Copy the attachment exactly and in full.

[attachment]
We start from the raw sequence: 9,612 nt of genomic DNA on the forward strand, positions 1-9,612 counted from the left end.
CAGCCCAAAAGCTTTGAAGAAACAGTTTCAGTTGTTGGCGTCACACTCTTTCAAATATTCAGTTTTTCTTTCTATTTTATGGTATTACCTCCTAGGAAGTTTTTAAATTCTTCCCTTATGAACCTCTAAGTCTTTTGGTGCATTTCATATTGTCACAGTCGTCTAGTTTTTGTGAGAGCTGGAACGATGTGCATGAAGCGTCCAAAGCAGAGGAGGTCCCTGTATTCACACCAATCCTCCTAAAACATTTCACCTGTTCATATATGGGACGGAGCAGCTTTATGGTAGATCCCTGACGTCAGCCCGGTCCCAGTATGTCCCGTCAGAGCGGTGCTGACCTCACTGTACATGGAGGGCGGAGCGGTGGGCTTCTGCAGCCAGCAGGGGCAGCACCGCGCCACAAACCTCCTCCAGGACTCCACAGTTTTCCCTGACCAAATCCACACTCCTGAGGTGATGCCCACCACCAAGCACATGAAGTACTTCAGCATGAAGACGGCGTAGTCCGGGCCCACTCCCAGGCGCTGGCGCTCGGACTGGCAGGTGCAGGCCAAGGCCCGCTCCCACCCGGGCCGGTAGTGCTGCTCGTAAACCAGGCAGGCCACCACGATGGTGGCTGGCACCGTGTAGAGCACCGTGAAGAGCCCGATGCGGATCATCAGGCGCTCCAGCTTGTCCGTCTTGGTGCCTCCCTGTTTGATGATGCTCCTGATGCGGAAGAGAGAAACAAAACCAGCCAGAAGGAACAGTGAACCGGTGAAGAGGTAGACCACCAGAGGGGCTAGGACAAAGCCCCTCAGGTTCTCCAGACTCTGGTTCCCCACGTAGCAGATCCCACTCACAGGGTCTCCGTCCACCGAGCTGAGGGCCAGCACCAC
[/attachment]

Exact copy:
We start from the raw sequence: 9,612 nt of genomic DNA on the forward strand, positions 1-9,612 counted from the left end.
CAGCCCAAAAGCTTTGAAGAAACAGTTTCAGTTGTTGGCGTCACACTCTTTCAAATATTCAGTTTTTCTTTCTATTTTATGGTATTACCTCCTAGGAAGTTTTTAAATTCTTCCCTTATGAACCTCTAAGTCTTTTGGTGCATTTCATATTGTCACAGTCGTCTAGTTTTTGTGAGAGCTGGAACGATGTGCATGAAGCGTCCAAAGCAGAGGAGGTCCCTGTATTCACACCAATCCTCCTAAAACATTTCACCTGTTCATATATGGGACGGAGCAGCTTTATGGTAGATCCCTGACGTCAGCCCGGTCCCAGTATGTCCCGTCAGAGCGGTGCTGACCTCACTGTACATGGAGGGCGGAGCGGTGGGCTTCTGCAGCCAGCAGGGGCAGCACCGCGCCACAAACCTCCTCCAGGACTCCACAGTTTTCCCTGACCAAATCCACACTCCTGAGGTGATGCCCACCACCAAGCACATGAAGTACTTCAGCATGAAGACGGCGTAGTCCGGGCCCACTCCCAGGCGCTGGCGCTCGGACTGGCAGGTGCAGGCCAAGGCCCGCTCCCACCCGGGCCGGTAGTGCTGCTCGTAAACCAGGCAGGCCACCACGATGGTGGCTGGCACCGTGTAGAGCACCGTGAAGAGCCCGATGCGGATCATCAGGCGCTCCAGCTTGTCCGTCTTGGTGCCTCCCTGTTTGATGATGCTCCTGATGCGGAAGAGAGAAACAAAACCAGCCAGAAGGAACAGTGAACCGGTGAAGAGGTAGACCACCAGAGGGGCTAGGACAAAGCCCCTCAGGTTCTCCAGACTCTGGTTCCCCACGTAGCAGATCCCACTCACAGGGTCTCCGTCCACCGAGCTGAGGGCCAGCACCAC